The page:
The most consequential polling development over the the weekend involves the announcement by U.S. Senator Lisa Murkowski that she will re-enter Alaska's race as a write-in candidate after losing the Republican primary. At issue is not some new poll, but rather how pollsters will go about measuring support for a write-in candidate.
The short answer is that it will not be easy, especially since successful write-in candidacies are rare and Murkowski's bid has little precedent. Media pollsters, who often feel obliged to report voter preferences as a single set of numbers, may feel especially challenged, but the best measurement of the Alaska Senate race may require asking at least two of the following questions:
A totally open-ended question that offers no candidate names and instead tests the ability of respondents to remember the name of the candidate they're voting for.
A closed-ended question that closely mimics the ballot, asking voters to choose between Republican Joe Miller, Democrat Scott McAdams and "another candidate" (perhaps the choice to "write in another candidate"). Live interviewers could then probe for and record the name of the "other" candidate.
A closed-ended question offering a choice between voting for Republican Miller, Democrat McAdams "or writing in Lisa Murkowski?"
Those who ask two or more of these questions will do so with the understanding no single question will get it exactly right and that Murkowski's true support at any point in time lies between the extremes. Not prompting with Murkowski's name will likely understate her potential support, due to a lack of knowledge of her write-in candidacy or by an implied dismissiveness of it by omission.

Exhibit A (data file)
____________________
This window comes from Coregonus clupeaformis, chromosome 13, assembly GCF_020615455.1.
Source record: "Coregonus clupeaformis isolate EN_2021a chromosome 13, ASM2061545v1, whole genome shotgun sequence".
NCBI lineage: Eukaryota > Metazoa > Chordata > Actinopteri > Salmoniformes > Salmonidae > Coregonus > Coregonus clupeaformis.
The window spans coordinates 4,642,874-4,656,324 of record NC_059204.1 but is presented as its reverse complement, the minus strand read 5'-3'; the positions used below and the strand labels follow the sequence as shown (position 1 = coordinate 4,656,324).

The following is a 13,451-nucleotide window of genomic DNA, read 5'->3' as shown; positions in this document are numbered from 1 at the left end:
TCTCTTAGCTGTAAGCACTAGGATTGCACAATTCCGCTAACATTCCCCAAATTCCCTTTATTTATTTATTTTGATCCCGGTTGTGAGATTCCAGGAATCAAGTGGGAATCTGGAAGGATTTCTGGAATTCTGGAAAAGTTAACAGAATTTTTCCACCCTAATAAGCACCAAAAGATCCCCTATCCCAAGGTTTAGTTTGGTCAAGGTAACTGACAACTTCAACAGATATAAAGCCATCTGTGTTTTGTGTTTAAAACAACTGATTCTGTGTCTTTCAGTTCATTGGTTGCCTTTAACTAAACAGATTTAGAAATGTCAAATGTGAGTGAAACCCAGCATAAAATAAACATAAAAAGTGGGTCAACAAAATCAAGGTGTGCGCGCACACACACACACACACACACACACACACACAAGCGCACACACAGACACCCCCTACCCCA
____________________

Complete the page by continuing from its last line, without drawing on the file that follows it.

Prompting that Murkowksi is running as a write-in risks overstating that support, either because such a mention gives that candidacy special emphasis or because some truly undecided respondents sometimes gravitate toward independent candidates on survey questions. But asking a completely open-ended question will tend to overstate the undecided percentage, because some respondents will have trouble remembering the candidate names and because some will be reluctant to share their decision without more of a push. So again, the truth will fall somewhere in the between.
As many of our readers have speculated in comments, this situation creates special challenges for pollsters that use an automated, recorded voice methodology rather than live interviewers. It may be technically possible to ask an open-ended question, create an audio recording the respondents's answers and subsequently allow live humans to code the answers, but doing so would be a costly departure from the automated pollsters' standard procedures. The purely open-ended question is far better suited to a live interviewer survey.
In other U.S. Senate polling news since our last update:
In Wisconsin, automated pollster Rasmmussen Reports released a new survey showing incumbent Democratic Senator Russ Feingold trailing challenger Ron Johnson by seven percentage points (44% to 51%). Their previous survey in late August had the race closer -- 47% for Johnson and 46% for Feingold.
We generally try to view any new poll in the larger context of other surveys by other pollsters -- since any one survey is subject to random error and pollster "house effects" -- but in this case, Rasmussen has been the only pollster active in Wisconsin since July.
In Ohio, Quinnpiac University released a new survey on Friday showing Republican Rob Portman leading Democrat Lee Fisher by an astounding 20 points (55% to 35%), although polls from three other pollsters conducted over roughly the same time period show Porter leading by closer margins of between 8 and 11 percentage points.
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